Evidence That It Works
When teaching SEL, Researcher David Yeager and his colleagues argue that it’s important to address teens’ needs for status (“How do others treat me?”) and respect (“Am I granted the rights I expect to be granted as a student?”). If teens feel competent, autonomous, and valued in their community—if they have a sense of high status and respect, in other words—they’re likely to be more motivated and engaged to learn SEL skills
In addition, while research on the effectiveness of culturally-responsive teaching (CRT) is limited, a study of 244 grades 3-5 Latino students and their teachers found that certain components of CRT were positively related to student reading outcomes: teachers’ positive beliefs about CRT, their reaching out to parents to better understand students’ prior knowledge, and their critical awareness of how the traditional classroom in the U.S. is set up to support the dominant culture.
Finally, a study of four high schools serving low-income students of color found that student-centered learning increased academic achievement, graduation rates, and college entrance eligibility, and lowered the attrition rate once students were in college. Examples of student-centered learning included “supportive relationships between students and teachers in academic environments that are challenging, relevant, collaborative, student-directed, and connected to real-life situations.”
Why Does It Matter?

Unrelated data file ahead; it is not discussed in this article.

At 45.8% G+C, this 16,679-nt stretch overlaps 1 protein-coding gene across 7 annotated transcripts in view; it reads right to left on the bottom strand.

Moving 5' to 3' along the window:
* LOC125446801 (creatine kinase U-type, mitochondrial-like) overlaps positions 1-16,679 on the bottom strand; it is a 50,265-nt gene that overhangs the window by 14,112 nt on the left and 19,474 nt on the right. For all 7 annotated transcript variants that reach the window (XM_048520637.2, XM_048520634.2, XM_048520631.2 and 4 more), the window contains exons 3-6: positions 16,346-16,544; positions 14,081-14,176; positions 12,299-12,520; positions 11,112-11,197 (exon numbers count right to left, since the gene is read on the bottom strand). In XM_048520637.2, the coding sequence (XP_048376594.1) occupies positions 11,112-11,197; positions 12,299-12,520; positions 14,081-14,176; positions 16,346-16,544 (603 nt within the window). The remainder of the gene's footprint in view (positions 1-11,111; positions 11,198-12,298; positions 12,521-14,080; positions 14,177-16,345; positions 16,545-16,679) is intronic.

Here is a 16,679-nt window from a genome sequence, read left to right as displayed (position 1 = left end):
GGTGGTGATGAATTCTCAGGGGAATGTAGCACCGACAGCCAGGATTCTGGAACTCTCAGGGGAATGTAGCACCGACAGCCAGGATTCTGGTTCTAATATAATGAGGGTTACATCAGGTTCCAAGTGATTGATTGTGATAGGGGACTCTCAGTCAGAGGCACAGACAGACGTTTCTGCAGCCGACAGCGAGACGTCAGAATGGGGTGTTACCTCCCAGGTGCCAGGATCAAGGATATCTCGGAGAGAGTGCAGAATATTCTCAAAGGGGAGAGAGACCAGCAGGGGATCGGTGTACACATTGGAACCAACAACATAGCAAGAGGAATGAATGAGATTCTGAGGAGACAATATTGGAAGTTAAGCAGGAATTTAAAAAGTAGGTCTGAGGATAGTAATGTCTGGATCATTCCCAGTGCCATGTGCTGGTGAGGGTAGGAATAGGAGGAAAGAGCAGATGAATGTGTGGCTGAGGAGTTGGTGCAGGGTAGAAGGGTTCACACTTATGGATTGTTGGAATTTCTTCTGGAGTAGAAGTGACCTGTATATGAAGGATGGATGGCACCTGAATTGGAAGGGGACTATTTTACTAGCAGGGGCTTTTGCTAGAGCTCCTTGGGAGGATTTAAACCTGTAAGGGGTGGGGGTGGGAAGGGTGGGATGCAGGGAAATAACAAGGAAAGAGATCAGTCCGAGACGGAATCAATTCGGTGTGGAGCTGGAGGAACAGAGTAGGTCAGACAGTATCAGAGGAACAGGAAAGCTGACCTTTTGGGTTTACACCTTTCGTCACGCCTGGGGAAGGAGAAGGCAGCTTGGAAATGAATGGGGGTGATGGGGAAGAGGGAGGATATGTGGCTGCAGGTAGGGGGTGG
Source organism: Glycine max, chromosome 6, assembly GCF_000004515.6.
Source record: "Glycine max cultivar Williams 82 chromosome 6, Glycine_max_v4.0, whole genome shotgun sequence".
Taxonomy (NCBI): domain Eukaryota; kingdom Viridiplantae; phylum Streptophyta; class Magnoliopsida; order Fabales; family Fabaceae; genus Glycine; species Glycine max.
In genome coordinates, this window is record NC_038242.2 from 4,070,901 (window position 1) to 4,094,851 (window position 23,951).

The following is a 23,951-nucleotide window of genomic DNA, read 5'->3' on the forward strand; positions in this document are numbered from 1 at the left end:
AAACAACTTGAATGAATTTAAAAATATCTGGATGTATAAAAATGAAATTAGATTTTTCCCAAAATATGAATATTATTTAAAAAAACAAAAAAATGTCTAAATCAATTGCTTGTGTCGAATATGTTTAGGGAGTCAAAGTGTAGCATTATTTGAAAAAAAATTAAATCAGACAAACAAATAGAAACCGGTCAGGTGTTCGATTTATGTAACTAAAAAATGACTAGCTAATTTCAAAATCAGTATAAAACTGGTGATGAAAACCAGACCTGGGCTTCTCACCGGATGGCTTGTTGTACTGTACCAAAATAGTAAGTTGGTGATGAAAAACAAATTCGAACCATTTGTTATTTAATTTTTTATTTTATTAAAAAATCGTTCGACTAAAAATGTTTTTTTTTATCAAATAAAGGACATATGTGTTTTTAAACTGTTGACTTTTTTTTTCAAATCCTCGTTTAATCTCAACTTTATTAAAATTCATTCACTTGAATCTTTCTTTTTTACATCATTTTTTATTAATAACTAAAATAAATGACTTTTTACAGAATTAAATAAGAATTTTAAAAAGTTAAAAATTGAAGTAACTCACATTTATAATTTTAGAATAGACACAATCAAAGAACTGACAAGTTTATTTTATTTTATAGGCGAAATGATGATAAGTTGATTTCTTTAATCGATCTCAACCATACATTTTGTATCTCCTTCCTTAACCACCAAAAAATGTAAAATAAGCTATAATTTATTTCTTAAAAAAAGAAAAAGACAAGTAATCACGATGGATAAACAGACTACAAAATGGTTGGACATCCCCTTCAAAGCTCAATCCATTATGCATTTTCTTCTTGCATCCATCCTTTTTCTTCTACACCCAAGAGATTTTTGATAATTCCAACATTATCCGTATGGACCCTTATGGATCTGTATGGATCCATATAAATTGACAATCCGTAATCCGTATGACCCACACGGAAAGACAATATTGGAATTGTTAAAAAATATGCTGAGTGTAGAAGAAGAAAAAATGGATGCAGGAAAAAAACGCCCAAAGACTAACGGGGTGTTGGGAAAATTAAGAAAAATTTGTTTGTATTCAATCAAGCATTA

Teaching SEL skills within the larger socio-political context is one of the most effective and developmentally-appropriate ways for teaching these skills to middle and high schoolers. Indeed, Yeager argues that stand-alone SEL lessons, such as the ones found in K-5 SEL curricula, do not work for teens because they do not meet teens’ developmental needs.
In addition, many of our students face significant obstacles in their lives due to factors beyond their control, like health challenges, poverty, and institutionalized racism. Using culturally-responsive teaching that is student-centered–prompting students to connect with their strengths, identify what matters most to them, and envision ways they might contribute to the world–may ultimately help them to feel more respected and empowered. And, they are more likely to develop into adults who not only can identify societal issues that need to be changed, but also have the agency to do so.